I'm not alone: There are more than 10,000 like me. But don't call us freeloaders. Although we don't get the publicity we deserve (because of security issues, the Pentagon likes to keep our branch of the service under wraps), we're proud to be members of the Armed Forces. We've been called "responsive," "enduring," "effective" and "flexible." Our services are so highly regarded that, each year, Congress routinely votes to renew the budget that supports our services. More often than not, Congress even increases this budget.
Since the mid-1990s, the funds dedicated to supporting our life-style have doubled to $6.5 billion. That factors out to $650 million for each one of us, making us the highest-paid members of the military.
It may seem strange that you never see our pictures in the newspapers, but then you never see photos of CIA agents, either. When you think about it, we're much more powerful than the CIA so it's probably better that people don't know what we look like. Terrorists would love to get their hands on us but that's not about to happen.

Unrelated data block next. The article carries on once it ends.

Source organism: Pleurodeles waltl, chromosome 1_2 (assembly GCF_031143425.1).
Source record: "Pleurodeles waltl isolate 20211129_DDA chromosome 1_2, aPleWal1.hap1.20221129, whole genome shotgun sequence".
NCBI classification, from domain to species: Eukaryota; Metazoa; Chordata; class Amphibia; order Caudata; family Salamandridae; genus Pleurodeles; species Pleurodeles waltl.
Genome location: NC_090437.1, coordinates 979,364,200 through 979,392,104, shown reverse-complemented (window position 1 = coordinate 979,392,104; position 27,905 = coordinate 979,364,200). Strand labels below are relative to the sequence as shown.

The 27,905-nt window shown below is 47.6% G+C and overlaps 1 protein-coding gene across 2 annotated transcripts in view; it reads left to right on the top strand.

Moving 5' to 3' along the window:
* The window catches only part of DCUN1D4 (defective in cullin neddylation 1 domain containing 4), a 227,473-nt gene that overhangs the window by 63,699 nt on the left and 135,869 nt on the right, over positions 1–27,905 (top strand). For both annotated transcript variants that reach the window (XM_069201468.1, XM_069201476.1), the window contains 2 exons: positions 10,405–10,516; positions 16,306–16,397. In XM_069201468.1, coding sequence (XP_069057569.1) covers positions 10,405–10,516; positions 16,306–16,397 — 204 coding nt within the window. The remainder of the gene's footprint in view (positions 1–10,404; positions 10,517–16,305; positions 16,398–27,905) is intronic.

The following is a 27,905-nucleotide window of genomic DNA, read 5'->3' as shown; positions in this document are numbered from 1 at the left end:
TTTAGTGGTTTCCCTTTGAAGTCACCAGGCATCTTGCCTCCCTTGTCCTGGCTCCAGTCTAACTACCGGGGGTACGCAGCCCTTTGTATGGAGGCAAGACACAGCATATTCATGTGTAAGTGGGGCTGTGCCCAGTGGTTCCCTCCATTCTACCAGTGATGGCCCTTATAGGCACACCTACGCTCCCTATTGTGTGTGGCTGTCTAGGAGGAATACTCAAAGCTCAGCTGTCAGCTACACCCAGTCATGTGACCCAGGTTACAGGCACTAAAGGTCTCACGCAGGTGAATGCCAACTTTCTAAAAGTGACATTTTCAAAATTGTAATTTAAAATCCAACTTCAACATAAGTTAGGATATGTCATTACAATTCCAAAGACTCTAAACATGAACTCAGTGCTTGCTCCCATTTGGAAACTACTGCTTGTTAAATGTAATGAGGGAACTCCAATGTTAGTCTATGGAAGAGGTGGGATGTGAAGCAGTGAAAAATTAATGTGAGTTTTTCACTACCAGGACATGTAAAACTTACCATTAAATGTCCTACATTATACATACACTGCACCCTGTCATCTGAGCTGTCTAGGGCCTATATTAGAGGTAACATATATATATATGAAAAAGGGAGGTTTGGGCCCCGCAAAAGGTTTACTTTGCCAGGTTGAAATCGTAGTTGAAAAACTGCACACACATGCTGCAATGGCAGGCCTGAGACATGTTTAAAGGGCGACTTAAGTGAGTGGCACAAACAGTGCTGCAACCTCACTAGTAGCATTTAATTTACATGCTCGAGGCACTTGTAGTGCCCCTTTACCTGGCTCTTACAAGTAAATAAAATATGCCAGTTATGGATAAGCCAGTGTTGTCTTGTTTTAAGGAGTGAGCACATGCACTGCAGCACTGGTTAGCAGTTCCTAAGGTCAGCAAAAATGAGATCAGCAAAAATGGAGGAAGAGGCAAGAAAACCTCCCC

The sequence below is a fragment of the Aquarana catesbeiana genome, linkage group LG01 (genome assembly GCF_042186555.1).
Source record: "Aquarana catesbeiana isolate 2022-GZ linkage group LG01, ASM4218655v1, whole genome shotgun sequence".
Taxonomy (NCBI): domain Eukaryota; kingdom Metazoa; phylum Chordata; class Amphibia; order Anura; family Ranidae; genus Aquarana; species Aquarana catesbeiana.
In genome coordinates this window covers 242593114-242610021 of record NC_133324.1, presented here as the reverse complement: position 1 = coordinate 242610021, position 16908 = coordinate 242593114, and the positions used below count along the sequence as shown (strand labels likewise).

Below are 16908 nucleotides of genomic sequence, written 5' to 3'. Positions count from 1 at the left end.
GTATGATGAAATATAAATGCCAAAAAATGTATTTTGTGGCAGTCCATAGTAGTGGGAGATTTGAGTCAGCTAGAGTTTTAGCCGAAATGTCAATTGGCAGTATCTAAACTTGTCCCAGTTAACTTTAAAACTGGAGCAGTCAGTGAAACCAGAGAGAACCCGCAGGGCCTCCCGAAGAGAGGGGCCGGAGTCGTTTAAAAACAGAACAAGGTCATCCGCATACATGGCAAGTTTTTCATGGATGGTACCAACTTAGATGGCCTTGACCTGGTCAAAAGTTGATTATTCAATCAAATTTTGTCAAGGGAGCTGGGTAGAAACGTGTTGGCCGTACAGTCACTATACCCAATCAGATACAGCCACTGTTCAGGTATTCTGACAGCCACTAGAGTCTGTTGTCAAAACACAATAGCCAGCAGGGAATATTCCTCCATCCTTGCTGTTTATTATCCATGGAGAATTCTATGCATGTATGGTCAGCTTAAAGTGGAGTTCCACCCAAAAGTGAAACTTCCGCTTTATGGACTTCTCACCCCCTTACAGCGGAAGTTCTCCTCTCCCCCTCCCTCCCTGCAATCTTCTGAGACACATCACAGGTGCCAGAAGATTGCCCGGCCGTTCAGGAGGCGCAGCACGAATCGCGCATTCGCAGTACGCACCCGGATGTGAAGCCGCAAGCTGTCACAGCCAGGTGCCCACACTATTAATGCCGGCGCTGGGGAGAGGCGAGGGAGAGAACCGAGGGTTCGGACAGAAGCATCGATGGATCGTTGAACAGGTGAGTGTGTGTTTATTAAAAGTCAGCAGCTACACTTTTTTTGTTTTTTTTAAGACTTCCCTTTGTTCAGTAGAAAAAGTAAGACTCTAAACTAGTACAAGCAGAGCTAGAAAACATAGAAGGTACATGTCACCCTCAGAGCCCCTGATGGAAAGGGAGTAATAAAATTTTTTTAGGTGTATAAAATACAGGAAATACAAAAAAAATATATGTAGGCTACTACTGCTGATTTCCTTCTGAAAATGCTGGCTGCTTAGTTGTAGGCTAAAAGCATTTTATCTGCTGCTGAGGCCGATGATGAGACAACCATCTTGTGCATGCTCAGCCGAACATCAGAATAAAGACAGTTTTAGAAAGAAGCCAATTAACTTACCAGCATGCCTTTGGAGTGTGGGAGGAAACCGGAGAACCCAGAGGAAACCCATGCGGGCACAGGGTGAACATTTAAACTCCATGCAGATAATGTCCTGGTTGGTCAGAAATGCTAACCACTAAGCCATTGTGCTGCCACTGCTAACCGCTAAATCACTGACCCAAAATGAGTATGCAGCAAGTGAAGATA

We are on perpetual pension but, believe me, we're worth the expense. After all, we help guarantee that the US retains its position as the world's preeminent superpower. In return, the government provides for all our earthly needs.
Of course, I can't be expected to go on like this forever. The sad fact is, I'm growing old, and Washington knows it. While many Americans are concerned about the rising costs of prescription drugs, I'm a member of a little-known Federal plan that covers all my survival needs. In addition, the government recently embarked on a costly "life-extension program" to prolong my vitality and "significantly enhance" my skills. Over the next decade, many of us are scheduled to benefit from "life-extension" operations that will guarantee that we retain our youthful vigor at least through 2030.